“Our buses are over 10 years old and the hope now is to replace all 17 in the fleet,” Tony said.
No trip around the Ring of Kerry is complete without a trip to the fabulous five-star Parknasilla Resort and Spa in Sneem, a favoured haunt of royalty and famous figures from political and theatrical spheres.
Its guest list once included French president Charles de Gaulle, Princess Grace and Prince Rainer of Monaco, playwright George Bernard Shaw and screen icon Charlie Chaplin. Another regular is former Taoiseach, Bertie Ahern.
Managing director, Tony Daly, is double jobbing these days. Apart from the day job at Parknasilla, Tony is also chairman of the King of Kerry Charity Cycle and heads up the voluntary committee that oversees the smooth running of the event each year.
“This year there has been a huge increase in the number of cycles around the country and while demand has been strong, we still have places available,” he said.
“We don’t want to get to the stage where we have 13,000 or 14,000. We want to get up to 10,000 so that everyone can have a good safe day and that’s what the goal is.”
Leaving the comfort of the mini bus for a while, I travel the next leg of my journey by boat, crossing the stunning Kenmare Harbour – one of the best places along the southwest coast for whale and dolphin spotting – in the company of crew members from the Derrynane Inshore Rescue Team.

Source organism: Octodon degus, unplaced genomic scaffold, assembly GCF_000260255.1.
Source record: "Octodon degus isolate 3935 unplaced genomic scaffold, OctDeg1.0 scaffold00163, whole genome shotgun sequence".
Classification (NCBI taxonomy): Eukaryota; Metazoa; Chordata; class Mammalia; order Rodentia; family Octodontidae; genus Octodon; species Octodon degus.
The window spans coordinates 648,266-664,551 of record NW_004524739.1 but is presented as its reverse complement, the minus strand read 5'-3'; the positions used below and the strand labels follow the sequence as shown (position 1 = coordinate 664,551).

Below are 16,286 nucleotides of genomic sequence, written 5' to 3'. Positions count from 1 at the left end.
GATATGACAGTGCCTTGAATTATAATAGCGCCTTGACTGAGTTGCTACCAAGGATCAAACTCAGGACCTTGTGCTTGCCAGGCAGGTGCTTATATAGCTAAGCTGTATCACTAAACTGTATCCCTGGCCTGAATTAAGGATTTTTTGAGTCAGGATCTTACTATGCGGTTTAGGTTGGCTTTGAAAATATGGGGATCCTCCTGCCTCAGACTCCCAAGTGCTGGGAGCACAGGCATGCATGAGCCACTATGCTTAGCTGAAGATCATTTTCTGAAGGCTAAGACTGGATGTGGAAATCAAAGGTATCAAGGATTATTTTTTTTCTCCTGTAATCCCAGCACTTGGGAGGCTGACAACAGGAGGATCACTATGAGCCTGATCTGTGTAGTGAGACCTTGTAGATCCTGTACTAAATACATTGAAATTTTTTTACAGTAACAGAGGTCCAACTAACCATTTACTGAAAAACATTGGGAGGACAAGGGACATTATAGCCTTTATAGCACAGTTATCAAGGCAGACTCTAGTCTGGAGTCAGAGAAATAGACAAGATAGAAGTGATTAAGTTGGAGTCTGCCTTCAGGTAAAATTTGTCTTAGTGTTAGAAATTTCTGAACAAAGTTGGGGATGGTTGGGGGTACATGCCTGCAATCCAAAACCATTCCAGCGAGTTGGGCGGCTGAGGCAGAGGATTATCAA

The 15km crossing to Derrynane is smooth and the cove is calm.
Helen Wilson is the launching authority or the rescue team, which includes 12 fully trained members and four recruits and deals with about 10 call outs, on average, each year.
It has been a declared resource since 2011 though it was up and running for a number of years before it got official recognition from the coastguard.
“We have one rescue boat and depending how well we do in the cycle, we’re hoping to get a D-class boat to complement this.
“It also costs about €4,000 to kit out each of our volunteers and while we have what we need, we don’t have extras,” she said.
Other items on their wish list include improvements to the slipway and storm doors for the boathouse.
After refreshments in Bridie Keating’s pub, our journey takes us onward to Waterville and then we veer off the Ring of Kerry and make a short pit stop on beautiful Valentia Island to visit the 15 residents of Valentia Hospital.